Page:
Unsurprisingly the summit ended without a pact. The US has revved up on bilateral agreements and a smaller plan (CAFTA) amongst Central American countries (an attempt to isolate Brazil, which is leading opposition against ag subsidization - someone must surely miss Humberto) ever since the multilateral agreements started so much as including mention of human interests. Oxfam - which had representatives in the meeting (no vote yet for civil society, the ever generous benefactors of the FTAA at least allowed interested parties sit in on the talks) - says this "final declaration simply papers over" matters of actual import, an empty whitewash. "Really existing" free trade remains little more than protected trade for the rich, and open, exploitable markets for the poor: the fact that Japan, the EC, and the US all continue to massively subsidize their agricultural subsidies is just one instance among many where this becomes plainly obvious.

    As I've pointed out before the obvious compromise is to continue the state intervention but take it out of the ag market: have the state buy food for people who can't afford it at the present artificially low prices anyway [1], and dump excess product into hemp ethanol (corn, in general, has a drastic impact on the ecology - soil erosion et. al. - the hempnuts claim that hemp is more sustainable, which is at least worth investigating) and biodiesel, since we need to get out of the oil market as it is. Of course, one needs to determine whether bio-fuels are sustainable without fossil inputs - to which I will eventually return (the name Pimentel, when appearing alone among libertarianesque fnords, may require a sound thrashing).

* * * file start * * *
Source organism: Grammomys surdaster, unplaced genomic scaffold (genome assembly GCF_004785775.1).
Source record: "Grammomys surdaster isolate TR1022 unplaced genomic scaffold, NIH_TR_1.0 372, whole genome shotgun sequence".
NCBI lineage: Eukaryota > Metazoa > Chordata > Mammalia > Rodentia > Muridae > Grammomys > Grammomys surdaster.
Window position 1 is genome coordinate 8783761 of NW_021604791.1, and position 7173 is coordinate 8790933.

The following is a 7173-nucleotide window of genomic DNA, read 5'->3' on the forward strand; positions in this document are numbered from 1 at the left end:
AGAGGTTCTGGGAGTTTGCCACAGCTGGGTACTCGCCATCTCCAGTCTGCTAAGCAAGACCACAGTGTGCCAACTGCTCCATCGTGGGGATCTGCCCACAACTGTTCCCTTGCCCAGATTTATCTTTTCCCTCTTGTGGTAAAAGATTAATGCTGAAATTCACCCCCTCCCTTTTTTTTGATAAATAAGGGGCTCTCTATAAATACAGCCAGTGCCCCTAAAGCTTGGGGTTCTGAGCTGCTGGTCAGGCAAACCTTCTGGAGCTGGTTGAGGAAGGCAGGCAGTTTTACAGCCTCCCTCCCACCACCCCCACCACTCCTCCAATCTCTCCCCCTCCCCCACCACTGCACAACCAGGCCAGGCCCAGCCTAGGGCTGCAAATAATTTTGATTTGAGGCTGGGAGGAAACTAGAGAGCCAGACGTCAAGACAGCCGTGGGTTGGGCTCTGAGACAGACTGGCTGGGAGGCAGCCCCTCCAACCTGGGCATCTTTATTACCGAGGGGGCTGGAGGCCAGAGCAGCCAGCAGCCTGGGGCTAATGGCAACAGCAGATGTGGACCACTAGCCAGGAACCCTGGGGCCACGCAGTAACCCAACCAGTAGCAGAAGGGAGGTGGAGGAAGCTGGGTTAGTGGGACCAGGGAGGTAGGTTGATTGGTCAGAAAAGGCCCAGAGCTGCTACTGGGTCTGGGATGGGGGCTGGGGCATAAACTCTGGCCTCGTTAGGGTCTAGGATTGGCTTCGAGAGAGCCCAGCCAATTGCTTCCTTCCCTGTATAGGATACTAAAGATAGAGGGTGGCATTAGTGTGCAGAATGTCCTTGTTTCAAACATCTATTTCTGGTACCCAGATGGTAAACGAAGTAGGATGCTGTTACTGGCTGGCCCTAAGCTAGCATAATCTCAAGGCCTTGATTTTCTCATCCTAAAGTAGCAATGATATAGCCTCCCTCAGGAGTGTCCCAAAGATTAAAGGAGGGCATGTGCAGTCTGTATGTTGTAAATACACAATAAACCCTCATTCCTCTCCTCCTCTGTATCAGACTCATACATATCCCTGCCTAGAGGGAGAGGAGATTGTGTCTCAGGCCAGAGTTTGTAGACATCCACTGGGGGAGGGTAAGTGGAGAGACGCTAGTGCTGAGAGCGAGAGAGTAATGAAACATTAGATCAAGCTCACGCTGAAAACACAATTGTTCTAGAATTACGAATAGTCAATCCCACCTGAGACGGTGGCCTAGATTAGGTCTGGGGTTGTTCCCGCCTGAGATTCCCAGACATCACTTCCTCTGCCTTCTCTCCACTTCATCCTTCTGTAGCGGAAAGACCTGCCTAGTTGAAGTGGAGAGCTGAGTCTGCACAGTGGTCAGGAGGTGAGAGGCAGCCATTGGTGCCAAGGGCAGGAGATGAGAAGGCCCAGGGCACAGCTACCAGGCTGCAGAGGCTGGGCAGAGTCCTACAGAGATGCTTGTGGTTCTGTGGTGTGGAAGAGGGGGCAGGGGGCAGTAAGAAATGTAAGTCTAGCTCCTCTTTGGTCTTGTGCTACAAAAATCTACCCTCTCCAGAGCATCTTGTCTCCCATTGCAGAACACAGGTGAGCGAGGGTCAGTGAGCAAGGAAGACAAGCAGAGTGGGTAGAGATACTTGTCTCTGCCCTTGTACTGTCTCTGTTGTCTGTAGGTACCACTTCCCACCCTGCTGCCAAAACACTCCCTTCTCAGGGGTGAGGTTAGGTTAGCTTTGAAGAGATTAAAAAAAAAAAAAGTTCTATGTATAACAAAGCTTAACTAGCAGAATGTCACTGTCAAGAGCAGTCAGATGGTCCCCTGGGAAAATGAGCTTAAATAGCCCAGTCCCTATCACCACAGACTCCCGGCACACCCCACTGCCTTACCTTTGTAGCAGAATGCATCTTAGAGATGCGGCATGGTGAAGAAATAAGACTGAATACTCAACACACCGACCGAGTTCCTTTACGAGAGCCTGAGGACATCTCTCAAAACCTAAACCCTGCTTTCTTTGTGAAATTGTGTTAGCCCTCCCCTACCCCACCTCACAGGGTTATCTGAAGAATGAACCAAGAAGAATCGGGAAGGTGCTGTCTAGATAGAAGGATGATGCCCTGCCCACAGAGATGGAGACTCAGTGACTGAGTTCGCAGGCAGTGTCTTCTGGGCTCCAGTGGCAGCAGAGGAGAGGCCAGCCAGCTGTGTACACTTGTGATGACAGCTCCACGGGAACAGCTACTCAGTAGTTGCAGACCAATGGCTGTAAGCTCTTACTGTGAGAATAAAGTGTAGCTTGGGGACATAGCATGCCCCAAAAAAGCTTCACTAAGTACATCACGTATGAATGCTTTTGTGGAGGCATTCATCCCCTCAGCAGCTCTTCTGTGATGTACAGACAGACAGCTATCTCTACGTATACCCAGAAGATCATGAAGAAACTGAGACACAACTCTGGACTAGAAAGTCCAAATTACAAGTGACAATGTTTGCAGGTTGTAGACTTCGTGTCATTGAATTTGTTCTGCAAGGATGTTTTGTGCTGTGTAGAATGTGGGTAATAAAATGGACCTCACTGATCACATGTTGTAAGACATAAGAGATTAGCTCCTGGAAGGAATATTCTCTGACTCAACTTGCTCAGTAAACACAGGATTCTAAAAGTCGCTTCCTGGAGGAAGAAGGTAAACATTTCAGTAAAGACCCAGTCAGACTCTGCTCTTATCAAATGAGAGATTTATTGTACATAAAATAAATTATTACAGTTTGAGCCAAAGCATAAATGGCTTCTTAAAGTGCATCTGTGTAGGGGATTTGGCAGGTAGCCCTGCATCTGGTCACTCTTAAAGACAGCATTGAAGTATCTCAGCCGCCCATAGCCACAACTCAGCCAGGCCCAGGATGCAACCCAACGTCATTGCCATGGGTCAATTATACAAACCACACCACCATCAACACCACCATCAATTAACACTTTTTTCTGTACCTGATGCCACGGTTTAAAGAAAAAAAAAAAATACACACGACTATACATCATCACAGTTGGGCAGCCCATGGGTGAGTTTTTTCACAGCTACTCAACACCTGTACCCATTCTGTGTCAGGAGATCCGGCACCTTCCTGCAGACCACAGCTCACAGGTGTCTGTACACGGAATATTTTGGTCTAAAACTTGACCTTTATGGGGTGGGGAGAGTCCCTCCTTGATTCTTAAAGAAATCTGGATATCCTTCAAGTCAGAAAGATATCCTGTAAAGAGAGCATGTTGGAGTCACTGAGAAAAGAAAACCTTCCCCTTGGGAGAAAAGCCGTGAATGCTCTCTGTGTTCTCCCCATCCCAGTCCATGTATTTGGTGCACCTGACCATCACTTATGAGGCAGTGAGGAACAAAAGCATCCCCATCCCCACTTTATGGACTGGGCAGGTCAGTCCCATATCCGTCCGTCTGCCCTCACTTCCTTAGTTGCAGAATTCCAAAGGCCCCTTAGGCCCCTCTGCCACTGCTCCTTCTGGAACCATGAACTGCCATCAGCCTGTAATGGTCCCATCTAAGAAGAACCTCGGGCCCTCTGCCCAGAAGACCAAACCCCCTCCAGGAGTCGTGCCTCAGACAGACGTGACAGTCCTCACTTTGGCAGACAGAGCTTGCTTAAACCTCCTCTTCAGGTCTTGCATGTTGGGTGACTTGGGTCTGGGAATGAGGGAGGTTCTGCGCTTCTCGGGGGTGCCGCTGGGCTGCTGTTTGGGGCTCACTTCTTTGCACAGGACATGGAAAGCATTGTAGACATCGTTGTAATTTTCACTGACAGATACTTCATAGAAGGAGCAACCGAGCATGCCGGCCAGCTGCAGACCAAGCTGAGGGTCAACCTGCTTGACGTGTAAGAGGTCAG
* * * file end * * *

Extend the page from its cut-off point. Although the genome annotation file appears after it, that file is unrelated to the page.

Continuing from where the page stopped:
Regardless ending the subsidies altogether couldn't be all bad - if nothing else it would break up the agribusiness cartels, which might give the family farm a leg to stand on, and slowing the development of what has become an otherwise largely laborless industry would help conserve environmental resources we no doubt will need in the future.

    To protect the trade delegates from mobs of 'anarchist' 'gangster' 'thugs' and their 'violent brand of extremism' the Miami police prevented over 80 buses filled with retirees from reaching the permitted free speech "zone", to the sound of celebratory accolades from themselves and their 'embedded' reporters.

    1. There is, as it happens, a post-WWII ag subsidy program called "Food for Peace". There are arguments that cases of "PL 480 Wheat" deliveries lead to the end of local food production because free food was simply dumped into a foreign economy, rather than distributed strictly to people effectively not in the economy. Local ag producers were then forced to switch to cash crop production, such as coffee, cotton, coca, and opium. Some relevant studies are sited in Attachment C of this FoP background paper from 1985, discussing such effects on local economies. I do have to say that the underlying premise - that in a world where we easily produce enough food for everybody to eat you still have to pay for the privelidge - is probably one that deserves to be undermined.

:: posted by buermann @ 2003-11-22 15:45:58 CST | link

    go ahead, express that vague notion

    your turing test: